Beth Rush Mindfullness Piece

This week we wanted to share a story/video recently done for Mayo Clinic by one of our Mayo Clinic Florida Colleagues, Dr. Beth Rush.

You can watch the short Mayo Clinic Minute video here:

Mayo Clinic Minute: Three Tips to Reduce Holiday Stress

And, read the full story here.

Mindfulness Slow Down for Self Care During the Holidays

Great advice to remember to slow down and be mindful this Holiday Season!

Dec 11, 2018 · Making a List, Checking it Twice: Doing To Do Lists Well in Living with Mild Cognitive Impairment (MCI)

Christmas To DoMany of us naturally get the idea of keeping a “To Do” list or task list of things we need to get done.  This may have been recommended to you, or perhaps you started doing it more on your own after the diagnosis of Mild Cognitive Impairment.  But, how do you make a meaningful To Do list?

If you are like me, your first approach to a To Do list may have been to write one long, master list of every possible thing that you need or want to do.  The result:  a long, overwhelming list that you don’t accomplish.  In our experience, you To Do list can be improved by trying the following:

  1. Break down large tasks into steps.  Don’t just write “Get ready for Christmas” on your list; break down all of the steps you need to get there. And, even those steps may need to be broken down further.  A great example is “Buy presents.”  Break this one down into lists of who and what.  Going out of town?  Break it down into all the steps needed for traveling, (packing, booking tickets, boarding pets, etc.)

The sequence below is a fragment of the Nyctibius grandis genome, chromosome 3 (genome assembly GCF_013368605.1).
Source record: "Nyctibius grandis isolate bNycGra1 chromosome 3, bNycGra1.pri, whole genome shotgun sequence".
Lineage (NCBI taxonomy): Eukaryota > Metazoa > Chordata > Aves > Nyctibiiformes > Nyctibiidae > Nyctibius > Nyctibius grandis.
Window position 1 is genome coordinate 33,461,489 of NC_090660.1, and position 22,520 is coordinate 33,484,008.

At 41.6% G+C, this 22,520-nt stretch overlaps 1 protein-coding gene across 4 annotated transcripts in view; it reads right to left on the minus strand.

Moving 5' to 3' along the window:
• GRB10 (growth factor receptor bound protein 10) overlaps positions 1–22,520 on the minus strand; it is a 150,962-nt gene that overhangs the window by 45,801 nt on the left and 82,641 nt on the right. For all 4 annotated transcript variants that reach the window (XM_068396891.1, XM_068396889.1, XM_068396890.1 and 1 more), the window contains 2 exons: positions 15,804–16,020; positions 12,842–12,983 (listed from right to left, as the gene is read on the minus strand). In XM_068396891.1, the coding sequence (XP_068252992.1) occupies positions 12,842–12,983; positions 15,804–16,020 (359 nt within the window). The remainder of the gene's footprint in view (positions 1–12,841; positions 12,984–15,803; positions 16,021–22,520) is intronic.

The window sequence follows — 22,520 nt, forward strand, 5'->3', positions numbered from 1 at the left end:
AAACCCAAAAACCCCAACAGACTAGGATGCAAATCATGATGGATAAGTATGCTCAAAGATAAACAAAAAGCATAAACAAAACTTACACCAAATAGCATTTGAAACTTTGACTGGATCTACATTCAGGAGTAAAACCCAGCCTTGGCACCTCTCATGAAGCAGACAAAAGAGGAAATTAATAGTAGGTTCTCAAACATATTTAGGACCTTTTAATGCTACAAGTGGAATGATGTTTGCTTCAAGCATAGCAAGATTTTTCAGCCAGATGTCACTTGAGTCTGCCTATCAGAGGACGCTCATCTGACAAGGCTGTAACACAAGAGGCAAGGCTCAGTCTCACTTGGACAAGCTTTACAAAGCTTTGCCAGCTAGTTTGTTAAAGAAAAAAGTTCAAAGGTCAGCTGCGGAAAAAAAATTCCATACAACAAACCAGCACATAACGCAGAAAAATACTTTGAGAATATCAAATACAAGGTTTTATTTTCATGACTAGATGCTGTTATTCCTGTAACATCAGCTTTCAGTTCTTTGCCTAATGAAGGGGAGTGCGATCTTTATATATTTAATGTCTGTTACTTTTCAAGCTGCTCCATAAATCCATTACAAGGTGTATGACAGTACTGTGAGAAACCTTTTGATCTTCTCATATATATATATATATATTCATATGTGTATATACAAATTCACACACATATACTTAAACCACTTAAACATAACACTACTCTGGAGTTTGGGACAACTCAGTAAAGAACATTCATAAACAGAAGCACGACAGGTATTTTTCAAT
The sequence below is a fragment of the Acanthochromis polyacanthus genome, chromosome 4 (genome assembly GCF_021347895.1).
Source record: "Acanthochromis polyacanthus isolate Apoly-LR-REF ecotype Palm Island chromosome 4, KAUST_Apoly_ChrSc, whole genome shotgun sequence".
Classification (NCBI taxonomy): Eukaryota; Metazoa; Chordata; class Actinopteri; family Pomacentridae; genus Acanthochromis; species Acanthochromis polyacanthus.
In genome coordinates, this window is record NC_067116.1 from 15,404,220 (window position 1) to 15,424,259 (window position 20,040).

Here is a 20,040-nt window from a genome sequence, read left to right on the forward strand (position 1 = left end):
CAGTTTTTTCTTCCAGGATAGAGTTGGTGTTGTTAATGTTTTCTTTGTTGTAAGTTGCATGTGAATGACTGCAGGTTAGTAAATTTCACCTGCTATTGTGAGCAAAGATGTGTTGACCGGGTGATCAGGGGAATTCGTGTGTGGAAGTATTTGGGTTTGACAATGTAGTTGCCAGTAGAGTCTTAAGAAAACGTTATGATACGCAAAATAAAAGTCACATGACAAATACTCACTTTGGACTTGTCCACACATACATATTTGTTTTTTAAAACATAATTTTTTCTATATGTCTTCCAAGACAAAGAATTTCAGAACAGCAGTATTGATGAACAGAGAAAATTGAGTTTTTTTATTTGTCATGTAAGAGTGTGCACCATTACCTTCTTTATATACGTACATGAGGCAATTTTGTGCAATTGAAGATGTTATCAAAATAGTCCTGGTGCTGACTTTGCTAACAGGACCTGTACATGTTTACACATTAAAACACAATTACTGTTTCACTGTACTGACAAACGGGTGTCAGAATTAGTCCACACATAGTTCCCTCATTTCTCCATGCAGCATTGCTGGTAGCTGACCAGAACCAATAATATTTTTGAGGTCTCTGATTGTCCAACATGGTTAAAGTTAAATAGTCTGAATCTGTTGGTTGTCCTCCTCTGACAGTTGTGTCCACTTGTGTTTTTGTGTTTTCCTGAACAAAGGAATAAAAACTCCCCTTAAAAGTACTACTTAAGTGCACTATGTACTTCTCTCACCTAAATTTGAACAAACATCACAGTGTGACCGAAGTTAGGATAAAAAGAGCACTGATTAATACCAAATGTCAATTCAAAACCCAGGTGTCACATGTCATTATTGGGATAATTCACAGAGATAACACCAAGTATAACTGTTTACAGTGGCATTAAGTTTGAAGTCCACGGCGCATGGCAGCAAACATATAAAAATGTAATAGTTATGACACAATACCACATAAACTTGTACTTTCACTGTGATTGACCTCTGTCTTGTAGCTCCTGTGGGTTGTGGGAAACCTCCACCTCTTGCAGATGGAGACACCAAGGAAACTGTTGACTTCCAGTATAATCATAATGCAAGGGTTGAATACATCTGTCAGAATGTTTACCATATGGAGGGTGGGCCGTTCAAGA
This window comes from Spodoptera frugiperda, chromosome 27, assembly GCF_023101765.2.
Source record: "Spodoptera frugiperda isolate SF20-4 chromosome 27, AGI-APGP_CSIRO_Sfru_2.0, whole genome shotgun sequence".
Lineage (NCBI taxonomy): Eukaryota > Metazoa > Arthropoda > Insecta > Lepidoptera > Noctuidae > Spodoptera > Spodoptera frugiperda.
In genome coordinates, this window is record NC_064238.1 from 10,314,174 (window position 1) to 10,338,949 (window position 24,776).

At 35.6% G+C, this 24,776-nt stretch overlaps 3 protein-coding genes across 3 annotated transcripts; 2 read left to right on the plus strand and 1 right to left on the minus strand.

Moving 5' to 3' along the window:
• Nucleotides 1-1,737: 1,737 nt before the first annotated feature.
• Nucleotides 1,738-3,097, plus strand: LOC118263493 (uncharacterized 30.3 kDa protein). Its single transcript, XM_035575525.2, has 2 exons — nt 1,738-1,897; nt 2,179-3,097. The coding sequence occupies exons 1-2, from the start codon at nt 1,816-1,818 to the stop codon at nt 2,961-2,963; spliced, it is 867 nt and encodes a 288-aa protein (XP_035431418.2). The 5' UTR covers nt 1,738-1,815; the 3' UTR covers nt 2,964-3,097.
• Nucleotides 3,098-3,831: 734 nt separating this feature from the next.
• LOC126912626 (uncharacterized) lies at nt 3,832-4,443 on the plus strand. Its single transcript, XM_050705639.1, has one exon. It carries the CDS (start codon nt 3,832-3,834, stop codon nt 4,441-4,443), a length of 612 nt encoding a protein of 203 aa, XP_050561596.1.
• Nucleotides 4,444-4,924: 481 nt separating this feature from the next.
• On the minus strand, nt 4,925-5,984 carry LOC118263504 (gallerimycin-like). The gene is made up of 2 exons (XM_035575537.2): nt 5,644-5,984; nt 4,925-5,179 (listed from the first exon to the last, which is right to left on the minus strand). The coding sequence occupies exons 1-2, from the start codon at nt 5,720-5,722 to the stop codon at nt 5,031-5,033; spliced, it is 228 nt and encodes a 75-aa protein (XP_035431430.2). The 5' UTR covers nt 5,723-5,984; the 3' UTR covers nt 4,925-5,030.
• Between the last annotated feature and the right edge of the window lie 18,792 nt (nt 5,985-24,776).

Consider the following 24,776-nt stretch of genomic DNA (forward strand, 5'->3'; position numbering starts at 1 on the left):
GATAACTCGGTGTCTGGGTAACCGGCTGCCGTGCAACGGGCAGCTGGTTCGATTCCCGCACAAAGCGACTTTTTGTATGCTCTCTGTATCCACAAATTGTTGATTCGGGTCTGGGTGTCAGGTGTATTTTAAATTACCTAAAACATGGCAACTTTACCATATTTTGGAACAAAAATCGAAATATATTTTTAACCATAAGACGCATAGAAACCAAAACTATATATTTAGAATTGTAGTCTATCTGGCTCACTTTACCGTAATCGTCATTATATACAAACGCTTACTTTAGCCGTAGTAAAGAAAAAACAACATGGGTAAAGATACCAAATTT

2. Assign tasks to the day you plan to do them.  This tip is likely the largest deviation from what you are used to in that classic, comprehensive master list.  I am recommending that you do not see all of the items that you could possibly accomplish on that master To Do list each day.  Doing so only desensitizes you to all the items on the list (meaning they start to lose their importance when you keep putting them off each day).  It also can leave you feeling down or frustrated with yourself for not achieving enough, or simply overwhelmed with all there is to do.  Instead, once you break down your tasks into steps, assign them to a day you realistically can do that particular step or task. Put it on your calendar.  Better yet, if you are using a planner, like the one in HABIT, put it in the To Do section for that day. You are much more likely to accomplish all that is on your list if there are only a few things for the day.
  3. Commit to try to do those things that day.  This way, you can keep working towards your goals a day at a time, step by step, so that tasks get done.  Prioritize items by putting a star or asterisk by them, and make sure to try to get those items for sure done that day.
  4. Check it Off!  Put a check next to items that you get done.  This gives you a sense of accomplishment and helps you remember what you got done if you are experiencing memory loss.  Now you have a permanent record of the accomplishment (you can even check it twice 🙂 Thus, don’t just scribble it out when you are done; we want to see that you got it done!
  5. Carry things forward you don’t get done.  Even after breaking down tasks and assigning only a few to a day, any of us can still not get everything done we wanted to.  If that happens, just make sure that you carry it forward in your calendar so that you don’t lose track or forget that step!  I like to put an arrow instead of the check mark when this happens.  And, don’t just arrow it forward, make sure you pick a new day you will get it done and write it on that date.




This blog was about good “form” in keeping an effective To Do list.  Please let us know if you have any other tips.  But, particularly, what helps you stay motivated to get things done?  I didn’t talk about that important piece, and I’d like to hear your thoughts!